Paul Laffoley, whose annotated diagrammatic paintings with their kaleidoscopic representations of abstruse philosophic systems made him one of the most distinctive and cerebral of the outsider artists, died on Nov. 16 at his home in Boston. He was 80.

The cause was congestive heart failure, said Douglas Walla, his dealer at Kent Fine Art in Manhattan.

Laffoley, an architect by training, translated his ideas about time travel, other dimensions, astrology and alien life-forms onto square canvases that he illustrated, in brilliant colors, with precisely rendered spirals, pinwheels, eyes and architectural forms, annotated around the borders with text in vinyl press-on letters.

Many of the works incorporate mandalas. Others look like floor plans for the future, or cosmic board games. Their texts often pay homage to the thinkers behind the work, their names simply strung together in a row. Jesuit philosopher Pierre Teilhard de Chardin recurs frequently, along with Goethe, Blake and Jung.

Laffoley drew from myriad sources. He claimed that he had seen the film “The Day the Earth Stood Still” 873 times.

In many paintings, the margins are given over to gnomic aphorisms. Along the bottom of “The Visionary Point” (1970), a painting with an eyelike form emitting spiky beams of yellow light, Laffoley applied these words: “Time moving forward meets time moving backward at the visionary point which precedes the world mystical experience, the Omega Point.”

Laffoley thought of his “architectonic thought forms” as portals allowing the viewer to enter, transcend time and space, and achieve an expanded state of consciousness.

Linda Dalrymple Henderson, an art historian at the University of Texas at Austin, called Laffoley “a model for a younger generation of artists interested in the occult and visionary experiences” in an interview with the Boston Globe in 2007. “He’s been treated as an outsider,” she added, “but he may turn out to be the ultimate insider.”

After the Austin Museum of Art organized a traveling survey of his career in 1999, Laffoley became something of a cult figure for curators around the world. The Palais de Tokyo in Paris devoted an entire room to his work in its 2009 exhibition “Chasing Napoleon,” and several of his works were included in “The Alternative Guide to the Universe” at the Hayward Gallery in London in 2013.

A monograph, “The Essential Paul Laffoley,” by Walla, is scheduled to be published by the University of Chicago Press in March.


John E. Zuccotti, a street-smart urbanist who was an unsung hero of New York City’s fiscal crisis in the 1970s, died Thursday in Brooklyn. He was 78.

The cause was complications from a heart attack, said his wife, Susan.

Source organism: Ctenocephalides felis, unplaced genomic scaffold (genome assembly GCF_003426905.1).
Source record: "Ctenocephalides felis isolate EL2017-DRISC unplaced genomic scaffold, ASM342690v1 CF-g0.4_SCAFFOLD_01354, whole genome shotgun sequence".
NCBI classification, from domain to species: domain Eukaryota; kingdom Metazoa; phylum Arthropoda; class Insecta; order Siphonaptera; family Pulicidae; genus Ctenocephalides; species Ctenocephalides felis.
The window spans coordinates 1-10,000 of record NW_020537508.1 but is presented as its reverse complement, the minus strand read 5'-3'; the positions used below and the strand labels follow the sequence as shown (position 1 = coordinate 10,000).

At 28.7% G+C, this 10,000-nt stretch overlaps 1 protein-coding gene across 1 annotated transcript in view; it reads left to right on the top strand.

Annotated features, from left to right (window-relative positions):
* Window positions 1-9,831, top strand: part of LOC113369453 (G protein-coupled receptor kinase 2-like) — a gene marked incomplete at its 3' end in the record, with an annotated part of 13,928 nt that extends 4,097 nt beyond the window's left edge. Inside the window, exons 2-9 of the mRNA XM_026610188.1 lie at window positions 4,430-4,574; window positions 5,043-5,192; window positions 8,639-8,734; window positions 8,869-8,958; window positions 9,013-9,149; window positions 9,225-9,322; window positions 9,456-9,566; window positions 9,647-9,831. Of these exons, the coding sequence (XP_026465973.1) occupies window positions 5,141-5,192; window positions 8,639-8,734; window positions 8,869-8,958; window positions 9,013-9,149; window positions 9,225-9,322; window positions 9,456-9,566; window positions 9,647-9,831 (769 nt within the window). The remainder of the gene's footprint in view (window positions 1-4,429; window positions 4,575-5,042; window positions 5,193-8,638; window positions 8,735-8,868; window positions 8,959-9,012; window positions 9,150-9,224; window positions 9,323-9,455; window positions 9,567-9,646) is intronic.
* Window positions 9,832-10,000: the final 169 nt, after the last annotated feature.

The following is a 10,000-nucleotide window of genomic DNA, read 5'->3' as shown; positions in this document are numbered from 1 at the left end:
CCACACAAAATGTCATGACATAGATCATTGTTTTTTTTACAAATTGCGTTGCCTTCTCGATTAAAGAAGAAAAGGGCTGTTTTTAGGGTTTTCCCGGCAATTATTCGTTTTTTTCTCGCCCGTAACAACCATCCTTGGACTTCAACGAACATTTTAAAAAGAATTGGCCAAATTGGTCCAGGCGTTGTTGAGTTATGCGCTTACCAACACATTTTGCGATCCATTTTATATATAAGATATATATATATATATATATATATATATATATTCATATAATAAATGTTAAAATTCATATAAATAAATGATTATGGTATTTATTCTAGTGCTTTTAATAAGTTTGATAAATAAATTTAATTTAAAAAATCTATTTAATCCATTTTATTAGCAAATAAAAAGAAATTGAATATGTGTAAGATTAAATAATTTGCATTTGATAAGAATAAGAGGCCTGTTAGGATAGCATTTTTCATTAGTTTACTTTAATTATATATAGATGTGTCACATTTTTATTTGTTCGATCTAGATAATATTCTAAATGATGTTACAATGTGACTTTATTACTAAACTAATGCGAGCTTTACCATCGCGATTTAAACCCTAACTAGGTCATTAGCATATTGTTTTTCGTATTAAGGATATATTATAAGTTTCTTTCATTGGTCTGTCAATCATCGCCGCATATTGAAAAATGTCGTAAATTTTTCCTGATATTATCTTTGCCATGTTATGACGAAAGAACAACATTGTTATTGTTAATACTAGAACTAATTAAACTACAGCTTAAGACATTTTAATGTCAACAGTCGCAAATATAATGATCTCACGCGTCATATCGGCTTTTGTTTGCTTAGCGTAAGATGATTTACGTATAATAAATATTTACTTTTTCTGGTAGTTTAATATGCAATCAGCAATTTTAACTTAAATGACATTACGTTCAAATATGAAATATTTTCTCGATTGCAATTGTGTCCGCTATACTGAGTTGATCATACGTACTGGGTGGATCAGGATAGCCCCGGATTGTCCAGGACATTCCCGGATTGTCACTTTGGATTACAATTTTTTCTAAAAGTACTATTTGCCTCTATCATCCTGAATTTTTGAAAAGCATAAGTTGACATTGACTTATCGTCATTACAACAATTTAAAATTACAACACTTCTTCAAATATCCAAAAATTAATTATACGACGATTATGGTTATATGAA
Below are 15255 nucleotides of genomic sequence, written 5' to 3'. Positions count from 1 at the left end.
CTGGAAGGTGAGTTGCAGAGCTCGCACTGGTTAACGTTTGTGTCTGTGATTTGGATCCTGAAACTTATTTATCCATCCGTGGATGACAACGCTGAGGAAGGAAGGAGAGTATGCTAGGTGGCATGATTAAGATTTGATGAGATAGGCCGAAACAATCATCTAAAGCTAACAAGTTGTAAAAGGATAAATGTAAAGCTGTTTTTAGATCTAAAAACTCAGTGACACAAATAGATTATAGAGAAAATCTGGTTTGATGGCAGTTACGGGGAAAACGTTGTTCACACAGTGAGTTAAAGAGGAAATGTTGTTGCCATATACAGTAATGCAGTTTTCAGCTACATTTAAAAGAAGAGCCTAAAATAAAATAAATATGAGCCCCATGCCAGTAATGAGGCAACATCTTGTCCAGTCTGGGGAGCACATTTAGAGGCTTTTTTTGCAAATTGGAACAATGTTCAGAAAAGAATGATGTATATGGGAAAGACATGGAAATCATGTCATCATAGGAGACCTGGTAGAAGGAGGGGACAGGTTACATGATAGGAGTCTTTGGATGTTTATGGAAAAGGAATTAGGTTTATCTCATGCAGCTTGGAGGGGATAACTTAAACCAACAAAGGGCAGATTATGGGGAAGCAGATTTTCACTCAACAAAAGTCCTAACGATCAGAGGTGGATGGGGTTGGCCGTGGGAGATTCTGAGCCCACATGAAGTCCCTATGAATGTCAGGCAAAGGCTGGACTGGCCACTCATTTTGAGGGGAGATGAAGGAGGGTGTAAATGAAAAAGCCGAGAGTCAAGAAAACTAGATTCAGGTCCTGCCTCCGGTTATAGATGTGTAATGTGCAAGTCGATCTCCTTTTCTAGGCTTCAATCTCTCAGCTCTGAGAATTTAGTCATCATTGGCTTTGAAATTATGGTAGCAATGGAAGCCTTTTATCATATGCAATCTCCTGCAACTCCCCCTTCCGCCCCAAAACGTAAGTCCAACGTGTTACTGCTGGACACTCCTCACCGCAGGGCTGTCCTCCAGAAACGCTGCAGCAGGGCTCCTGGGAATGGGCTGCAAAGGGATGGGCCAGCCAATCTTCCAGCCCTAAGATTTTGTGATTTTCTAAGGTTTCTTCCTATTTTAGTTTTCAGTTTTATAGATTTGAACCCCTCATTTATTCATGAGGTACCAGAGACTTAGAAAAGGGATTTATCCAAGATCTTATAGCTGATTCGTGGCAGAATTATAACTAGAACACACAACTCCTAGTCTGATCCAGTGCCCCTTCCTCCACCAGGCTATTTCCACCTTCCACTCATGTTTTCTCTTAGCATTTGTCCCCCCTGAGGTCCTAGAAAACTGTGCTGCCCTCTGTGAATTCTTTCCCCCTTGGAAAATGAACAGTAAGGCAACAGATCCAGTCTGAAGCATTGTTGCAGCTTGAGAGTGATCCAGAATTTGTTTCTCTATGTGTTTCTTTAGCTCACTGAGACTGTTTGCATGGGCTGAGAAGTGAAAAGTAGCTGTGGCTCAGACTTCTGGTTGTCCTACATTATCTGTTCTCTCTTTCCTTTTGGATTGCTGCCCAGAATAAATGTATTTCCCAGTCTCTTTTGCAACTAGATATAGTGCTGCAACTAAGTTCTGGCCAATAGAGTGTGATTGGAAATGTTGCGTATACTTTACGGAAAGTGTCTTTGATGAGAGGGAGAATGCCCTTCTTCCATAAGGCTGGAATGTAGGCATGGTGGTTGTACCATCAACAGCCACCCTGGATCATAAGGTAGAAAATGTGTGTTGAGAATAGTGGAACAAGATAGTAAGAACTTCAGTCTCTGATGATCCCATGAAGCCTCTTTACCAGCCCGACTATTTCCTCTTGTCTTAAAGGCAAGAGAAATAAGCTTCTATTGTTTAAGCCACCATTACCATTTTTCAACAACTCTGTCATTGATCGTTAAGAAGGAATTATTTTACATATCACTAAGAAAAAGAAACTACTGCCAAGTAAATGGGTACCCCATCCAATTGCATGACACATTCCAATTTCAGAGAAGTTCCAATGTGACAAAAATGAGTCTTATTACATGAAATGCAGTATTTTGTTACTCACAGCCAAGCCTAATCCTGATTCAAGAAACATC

Zuccotti was perhaps best known in recent years for the half-acre park in Lower Manhattan that was named after him, where Occupy Wall Street protesters encamped in 2011. His colleagues at Brookfield Asset Management, a $200 billion real estate investment firm, where he was chairman of global operations, had dedicated the park in his name five years earlier.

As a public servant — chairman of the City Planning Commission and first deputy mayor — Zuccotti played a firm if self-effacing role in the emergency efforts to spare the city from bankruptcy and preserve the democratic process that had elected his vulnerable boss, Abraham D. Beame, as mayor.

“Beame was a nice man, but John was the one who could deal with the banks, the unions,” Ira Millstein, who was another architect of the city’s fiscal recovery, said in an interview Friday. “His word was as good as his bond. Without that, the city would have collapsed.”


Tom Buckley, a versatile reporter for the New York Times who covered the United Nations and the war in Vietnam, wrote columns about New York City and articles for the Sunday magazine, and as a television critic panned “Hill Street Blues,” died Thursday at his home in Manhattan. He was 87.

The cause was lung cancer, said his sister, Faith Rose.

Buckley had worked at the Times since 1953, starting as a copy boy, and was named U.N. correspondent in 1962. He worked in the Times’ Saigon bureau from late 1966 to June 1968, covering the Tet Offensive and writing analyses of U.S. military strategy; a profile from the carrier Constellation of Rear Adm. Ralph Wynne Cousins, commander of U.S. warships in the Gulf of Tonkin; and an account of emergency surgery on a wounded soldier.

He later returned to Vietnam as a staff writer for the New York Times Magazine.

A brash personality both in the newsroom and on the page, Buckley wrote colorfully and sometimes controversially. In a 1970 profile of Whitney Young, the head of the National Urban League, he wrote about Young’s seeming ease in working with the white establishment and the suspicion with which some black leaders viewed him as a result.

“Young is frequently derogated as Uncle Whitney or Whitey Young or ‘an Oreo cookie,’ ” Buckley wrote, a line that was the cue for the article’s headline: Whitney Young: Black Leader or ‘Oreo Cookie’? The article provoked an immediate backlash.

Buckley also wrote for the New Yorker, Esquire and other magazines.